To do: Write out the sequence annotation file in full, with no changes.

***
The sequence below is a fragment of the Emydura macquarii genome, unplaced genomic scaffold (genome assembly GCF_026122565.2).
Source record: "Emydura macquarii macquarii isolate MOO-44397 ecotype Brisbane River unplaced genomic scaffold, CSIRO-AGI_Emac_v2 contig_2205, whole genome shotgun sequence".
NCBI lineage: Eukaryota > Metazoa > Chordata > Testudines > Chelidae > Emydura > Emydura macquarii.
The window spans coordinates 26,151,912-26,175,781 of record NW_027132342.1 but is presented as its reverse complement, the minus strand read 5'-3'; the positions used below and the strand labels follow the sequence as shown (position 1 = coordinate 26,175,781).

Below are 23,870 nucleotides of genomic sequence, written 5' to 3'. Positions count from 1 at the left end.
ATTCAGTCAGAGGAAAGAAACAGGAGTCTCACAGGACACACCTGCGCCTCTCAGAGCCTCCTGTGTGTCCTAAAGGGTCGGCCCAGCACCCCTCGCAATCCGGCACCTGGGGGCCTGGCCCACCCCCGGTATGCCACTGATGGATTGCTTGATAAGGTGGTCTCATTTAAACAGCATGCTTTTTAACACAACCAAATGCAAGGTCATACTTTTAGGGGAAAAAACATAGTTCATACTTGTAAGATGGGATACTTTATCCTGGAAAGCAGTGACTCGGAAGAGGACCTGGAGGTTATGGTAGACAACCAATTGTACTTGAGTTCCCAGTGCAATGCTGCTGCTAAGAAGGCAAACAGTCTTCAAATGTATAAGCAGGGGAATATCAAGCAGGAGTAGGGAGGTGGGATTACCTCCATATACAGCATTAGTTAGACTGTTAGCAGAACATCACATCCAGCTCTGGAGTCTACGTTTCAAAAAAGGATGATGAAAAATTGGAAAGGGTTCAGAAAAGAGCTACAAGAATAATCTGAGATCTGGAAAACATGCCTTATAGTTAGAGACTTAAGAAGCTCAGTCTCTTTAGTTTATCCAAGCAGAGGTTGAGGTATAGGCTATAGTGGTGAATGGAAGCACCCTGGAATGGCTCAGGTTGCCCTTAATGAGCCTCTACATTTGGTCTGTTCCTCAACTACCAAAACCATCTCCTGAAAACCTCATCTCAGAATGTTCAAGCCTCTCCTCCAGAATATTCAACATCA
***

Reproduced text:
The sequence below is a fragment of the Emydura macquarii genome, unplaced genomic scaffold (genome assembly GCF_026122565.2).
Source record: "Emydura macquarii macquarii isolate MOO-44397 ecotype Brisbane River unplaced genomic scaffold, CSIRO-AGI_Emac_v2 contig_2205, whole genome shotgun sequence".
NCBI lineage: Eukaryota > Metazoa > Chordata > Testudines > Chelidae > Emydura > Emydura macquarii.
The window spans coordinates 26,151,912-26,175,781 of record NW_027132342.1 but is presented as its reverse complement, the minus strand read 5'-3'; the positions used below and the strand labels follow the sequence as shown (position 1 = coordinate 26,175,781).

Below are 23,870 nucleotides of genomic sequence, written 5' to 3'. Positions count from 1 at the left end.
ATTCAGTCAGAGGAAAGAAACAGGAGTCTCACAGGACACACCTGCGCCTCTCAGAGCCTCCTGTGTGTCCTAAAGGGTCGGCCCAGCACCCCTCGCAATCCGGCACCTGGGGGCCTGGCCCACCCCCGGTATGCCACTGATGGATTGCTTGATAAGGTGGTCTCATTTAAACAGCATGCTTTTTAACACAACCAAATGCAAGGTCATACTTTTAGGGGAAAAAACATAGTTCATACTTGTAAGATGGGATACTTTATCCTGGAAAGCAGTGACTCGGAAGAGGACCTGGAGGTTATGGTAGACAACCAATTGTACTTGAGTTCCCAGTGCAATGCTGCTGCTAAGAAGGCAAACAGTCTTCAAATGTATAAGCAGGGGAATATCAAGCAGGAGTAGGGAGGTGGGATTACCTCCATATACAGCATTAGTTAGACTGTTAGCAGAACATCACATCCAGCTCTGGAGTCTACGTTTCAAAAAAGGATGATGAAAAATTGGAAAGGGTTCAGAAAAGAGCTACAAGAATAATCTGAGATCTGGAAAACATGCCTTATAGTTAGAGACTTAAGAAGCTCAGTCTCTTTAGTTTATCCAAGCAGAGGTTGAGGTATAGGCTATAGTGGTGAATGGAAGCACCCTGGAATGGCTCAGGTTGCCCTTAATGAGCCTCTACATTTGGTCTGTTCCTCAACTACCAAAACCATCTCCTGAAAACCTCATCTCAGAATGTTCAAGCCTCTCCTCCAGAATATTCAACATCA